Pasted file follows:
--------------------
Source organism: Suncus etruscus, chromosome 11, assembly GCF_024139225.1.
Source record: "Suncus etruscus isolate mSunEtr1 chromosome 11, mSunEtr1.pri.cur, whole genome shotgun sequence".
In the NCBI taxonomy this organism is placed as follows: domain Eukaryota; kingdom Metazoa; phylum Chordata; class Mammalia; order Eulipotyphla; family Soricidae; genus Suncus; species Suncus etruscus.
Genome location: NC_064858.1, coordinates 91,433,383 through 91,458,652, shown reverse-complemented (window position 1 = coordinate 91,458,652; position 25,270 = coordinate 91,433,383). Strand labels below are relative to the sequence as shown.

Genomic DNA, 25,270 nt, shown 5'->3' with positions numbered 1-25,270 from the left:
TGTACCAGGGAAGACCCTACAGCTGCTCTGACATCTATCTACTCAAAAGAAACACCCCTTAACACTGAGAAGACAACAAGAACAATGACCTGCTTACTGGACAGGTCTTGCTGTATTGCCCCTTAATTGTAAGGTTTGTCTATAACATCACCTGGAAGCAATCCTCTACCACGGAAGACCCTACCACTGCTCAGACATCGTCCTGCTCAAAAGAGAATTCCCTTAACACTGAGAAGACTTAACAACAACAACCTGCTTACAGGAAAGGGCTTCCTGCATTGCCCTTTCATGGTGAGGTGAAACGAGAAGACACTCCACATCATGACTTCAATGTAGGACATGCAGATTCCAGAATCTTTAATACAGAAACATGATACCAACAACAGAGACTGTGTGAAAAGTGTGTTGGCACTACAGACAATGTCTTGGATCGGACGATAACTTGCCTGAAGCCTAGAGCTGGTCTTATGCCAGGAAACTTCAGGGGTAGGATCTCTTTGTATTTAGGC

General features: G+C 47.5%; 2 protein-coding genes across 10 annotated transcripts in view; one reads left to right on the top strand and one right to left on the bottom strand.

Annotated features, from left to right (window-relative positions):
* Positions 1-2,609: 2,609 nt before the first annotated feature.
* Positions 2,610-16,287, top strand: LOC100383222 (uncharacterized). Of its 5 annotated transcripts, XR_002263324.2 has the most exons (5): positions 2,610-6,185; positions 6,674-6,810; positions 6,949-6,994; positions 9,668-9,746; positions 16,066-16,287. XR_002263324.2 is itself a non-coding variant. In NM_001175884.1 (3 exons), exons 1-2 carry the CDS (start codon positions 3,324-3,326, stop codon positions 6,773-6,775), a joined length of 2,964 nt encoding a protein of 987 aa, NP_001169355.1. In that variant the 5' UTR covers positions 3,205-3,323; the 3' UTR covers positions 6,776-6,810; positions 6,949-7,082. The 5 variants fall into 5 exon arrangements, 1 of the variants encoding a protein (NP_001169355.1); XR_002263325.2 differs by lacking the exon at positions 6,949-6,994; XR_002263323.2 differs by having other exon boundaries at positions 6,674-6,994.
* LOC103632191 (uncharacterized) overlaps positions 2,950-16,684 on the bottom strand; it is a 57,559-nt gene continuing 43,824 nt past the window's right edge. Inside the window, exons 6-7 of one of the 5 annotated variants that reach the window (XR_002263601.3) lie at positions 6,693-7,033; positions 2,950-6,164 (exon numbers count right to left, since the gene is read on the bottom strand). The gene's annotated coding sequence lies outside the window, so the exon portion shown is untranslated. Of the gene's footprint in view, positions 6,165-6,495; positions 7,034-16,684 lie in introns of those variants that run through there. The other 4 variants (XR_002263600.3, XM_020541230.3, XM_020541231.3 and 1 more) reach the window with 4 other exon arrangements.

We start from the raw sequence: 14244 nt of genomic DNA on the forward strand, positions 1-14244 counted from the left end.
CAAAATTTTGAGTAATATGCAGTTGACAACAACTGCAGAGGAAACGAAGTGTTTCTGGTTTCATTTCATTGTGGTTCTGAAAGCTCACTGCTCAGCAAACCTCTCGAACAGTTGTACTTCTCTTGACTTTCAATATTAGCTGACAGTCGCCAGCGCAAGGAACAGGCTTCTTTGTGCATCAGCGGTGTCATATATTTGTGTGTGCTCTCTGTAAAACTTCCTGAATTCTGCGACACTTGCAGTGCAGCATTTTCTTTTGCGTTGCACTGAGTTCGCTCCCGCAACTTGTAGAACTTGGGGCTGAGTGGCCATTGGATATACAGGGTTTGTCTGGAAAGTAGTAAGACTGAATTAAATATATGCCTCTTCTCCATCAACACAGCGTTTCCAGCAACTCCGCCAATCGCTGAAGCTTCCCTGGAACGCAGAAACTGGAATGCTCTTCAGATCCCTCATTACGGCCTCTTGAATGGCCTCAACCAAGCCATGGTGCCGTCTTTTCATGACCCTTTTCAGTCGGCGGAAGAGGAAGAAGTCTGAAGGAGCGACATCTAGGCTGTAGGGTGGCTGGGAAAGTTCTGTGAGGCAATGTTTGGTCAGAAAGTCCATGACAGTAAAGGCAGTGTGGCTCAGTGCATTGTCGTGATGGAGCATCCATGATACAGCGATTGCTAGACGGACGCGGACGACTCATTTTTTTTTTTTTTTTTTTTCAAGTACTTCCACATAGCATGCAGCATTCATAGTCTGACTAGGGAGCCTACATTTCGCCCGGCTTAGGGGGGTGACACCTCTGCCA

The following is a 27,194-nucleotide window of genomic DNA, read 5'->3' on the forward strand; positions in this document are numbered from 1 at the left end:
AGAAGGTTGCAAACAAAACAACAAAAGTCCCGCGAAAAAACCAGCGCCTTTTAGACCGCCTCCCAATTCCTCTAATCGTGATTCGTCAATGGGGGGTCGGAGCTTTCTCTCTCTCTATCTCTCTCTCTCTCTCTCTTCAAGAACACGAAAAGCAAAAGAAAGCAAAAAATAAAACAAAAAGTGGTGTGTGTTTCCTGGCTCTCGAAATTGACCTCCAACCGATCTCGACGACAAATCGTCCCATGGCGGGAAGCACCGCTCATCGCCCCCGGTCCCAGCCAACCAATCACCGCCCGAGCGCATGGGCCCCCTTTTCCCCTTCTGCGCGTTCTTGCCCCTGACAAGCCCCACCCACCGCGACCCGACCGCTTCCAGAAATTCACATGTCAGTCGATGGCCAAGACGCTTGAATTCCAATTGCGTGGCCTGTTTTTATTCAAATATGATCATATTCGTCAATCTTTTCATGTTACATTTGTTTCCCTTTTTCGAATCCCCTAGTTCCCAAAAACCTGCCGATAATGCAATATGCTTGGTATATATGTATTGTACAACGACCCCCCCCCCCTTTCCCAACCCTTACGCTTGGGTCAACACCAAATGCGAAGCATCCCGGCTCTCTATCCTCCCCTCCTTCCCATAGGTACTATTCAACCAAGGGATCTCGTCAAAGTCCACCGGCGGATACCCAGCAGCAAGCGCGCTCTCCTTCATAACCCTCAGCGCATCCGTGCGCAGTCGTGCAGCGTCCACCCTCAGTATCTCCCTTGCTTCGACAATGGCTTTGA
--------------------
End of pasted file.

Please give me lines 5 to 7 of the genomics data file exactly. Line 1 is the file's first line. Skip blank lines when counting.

Genomic DNA, 25,270 nt, shown 5'->3' with positions numbered 1-25,270 from the left:
TGTACCAGGGAAGACCCTACAGCTGCTCTGACATCTATCTACTCAAAAGAAACACCCCTTAACACTGAGAAGACAACAAGAACAATGACCTGCTTACTGGACAGGTCTTGCTGTATTGCCCCTTAATTGTAAGGTTTGTCTATAACATCACCTGGAAGCAATCCTCTACCACGGAAGACCCTACCACTGCTCAGACATCGTCCTGCTCAAAAGAGAATTCCCTTAACACTGAGAAGACTTAACAACAACAACCTGCTTACAGGAAAGGGCTTCCTGCATTGCCCTTTCATGGTGAGGTGAAACGAGAAGACACTCCACATCATGACTTCAATGTAGGACATGCAGATTCCAGAATCTTTAATACAGAAACATGATACCAACAACAGAGACTGTGTGAAAAGTGTGTTGGCACTACAGACAATGTCTTGGATCGGACGATAACTTGCCTGAAGCCTAGAGCTGGTCTTATGCCAGGAAACTTCAGGGGTAGGATCTCTTTGTATTTAGGC

General features: G+C 47.5%; 2 protein-coding genes across 10 annotated transcripts in view; one reads left to right on the top strand and one right to left on the bottom strand.